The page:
Shake away any loose bark and dead roots. This material may be saved in a plastic bag and used as mulch or mixed in potting soil for your other tropical plants. Do not reuse any old bark for your orchids. If the roots of your orchid have completely engulfed the inner mass of bark at their core, you may have to cut a slit in the root ball to clean the old bark and any dead roots out. This is a very important step to ensure your orchid will grow well and not succumb to root rot over the next couple of years. Remove as much old bark from between the roots as you can, using your fingers or a blunt point. The healthy roots should be cleaned nearly free of any potting medium. Healthy roots are firm, almost brittle, with a whitish or light brownish covering. Dead roots are mushy, with a brown covering that easily peels away to expose the root thread within. Dead roots should be cut away as close to the base of the plant as possible.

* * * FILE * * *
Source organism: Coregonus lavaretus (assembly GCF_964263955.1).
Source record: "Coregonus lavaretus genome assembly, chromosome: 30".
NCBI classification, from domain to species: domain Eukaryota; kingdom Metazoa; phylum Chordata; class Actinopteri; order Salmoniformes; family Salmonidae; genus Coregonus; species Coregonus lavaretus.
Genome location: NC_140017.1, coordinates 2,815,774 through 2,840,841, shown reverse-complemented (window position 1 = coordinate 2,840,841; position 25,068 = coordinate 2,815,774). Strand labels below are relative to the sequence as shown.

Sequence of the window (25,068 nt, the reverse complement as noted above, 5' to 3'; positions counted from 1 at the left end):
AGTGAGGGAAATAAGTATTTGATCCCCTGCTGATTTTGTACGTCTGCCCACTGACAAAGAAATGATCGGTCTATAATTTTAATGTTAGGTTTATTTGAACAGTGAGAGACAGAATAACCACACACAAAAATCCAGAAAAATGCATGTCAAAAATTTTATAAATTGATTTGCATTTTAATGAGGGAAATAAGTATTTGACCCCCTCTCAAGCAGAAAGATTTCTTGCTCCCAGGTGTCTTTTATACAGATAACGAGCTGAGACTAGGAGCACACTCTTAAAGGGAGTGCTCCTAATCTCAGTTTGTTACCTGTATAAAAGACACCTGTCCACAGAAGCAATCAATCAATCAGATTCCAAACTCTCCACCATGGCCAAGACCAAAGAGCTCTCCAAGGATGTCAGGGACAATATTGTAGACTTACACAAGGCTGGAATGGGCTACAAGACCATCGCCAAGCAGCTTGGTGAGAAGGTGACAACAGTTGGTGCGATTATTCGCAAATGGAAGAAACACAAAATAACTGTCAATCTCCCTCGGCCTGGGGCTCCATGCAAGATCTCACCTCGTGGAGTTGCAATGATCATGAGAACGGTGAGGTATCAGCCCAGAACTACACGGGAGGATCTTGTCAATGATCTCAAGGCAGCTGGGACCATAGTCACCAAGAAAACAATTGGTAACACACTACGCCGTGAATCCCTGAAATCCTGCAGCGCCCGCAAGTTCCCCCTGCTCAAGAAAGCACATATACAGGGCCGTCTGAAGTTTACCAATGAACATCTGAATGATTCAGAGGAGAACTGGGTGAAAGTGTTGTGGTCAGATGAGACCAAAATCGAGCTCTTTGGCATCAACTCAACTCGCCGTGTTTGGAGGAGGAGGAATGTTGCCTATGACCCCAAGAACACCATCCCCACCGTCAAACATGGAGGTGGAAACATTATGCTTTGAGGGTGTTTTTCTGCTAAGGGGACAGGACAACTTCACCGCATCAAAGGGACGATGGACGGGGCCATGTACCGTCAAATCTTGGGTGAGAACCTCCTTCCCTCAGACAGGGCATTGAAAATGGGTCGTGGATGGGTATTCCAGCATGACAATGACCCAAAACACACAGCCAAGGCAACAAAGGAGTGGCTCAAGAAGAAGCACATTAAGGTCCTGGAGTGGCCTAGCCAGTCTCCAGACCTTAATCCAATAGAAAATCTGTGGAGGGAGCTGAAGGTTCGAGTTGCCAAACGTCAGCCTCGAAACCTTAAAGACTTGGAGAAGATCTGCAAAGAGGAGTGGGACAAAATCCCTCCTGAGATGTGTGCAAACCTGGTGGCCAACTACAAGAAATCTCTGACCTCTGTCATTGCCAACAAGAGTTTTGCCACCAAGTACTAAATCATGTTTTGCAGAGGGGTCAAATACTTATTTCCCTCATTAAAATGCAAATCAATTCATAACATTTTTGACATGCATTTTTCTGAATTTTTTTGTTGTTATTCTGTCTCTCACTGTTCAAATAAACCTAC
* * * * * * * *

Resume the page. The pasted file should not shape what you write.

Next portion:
Clear your works surface of old bark and dead roots.



    Step 4: Divide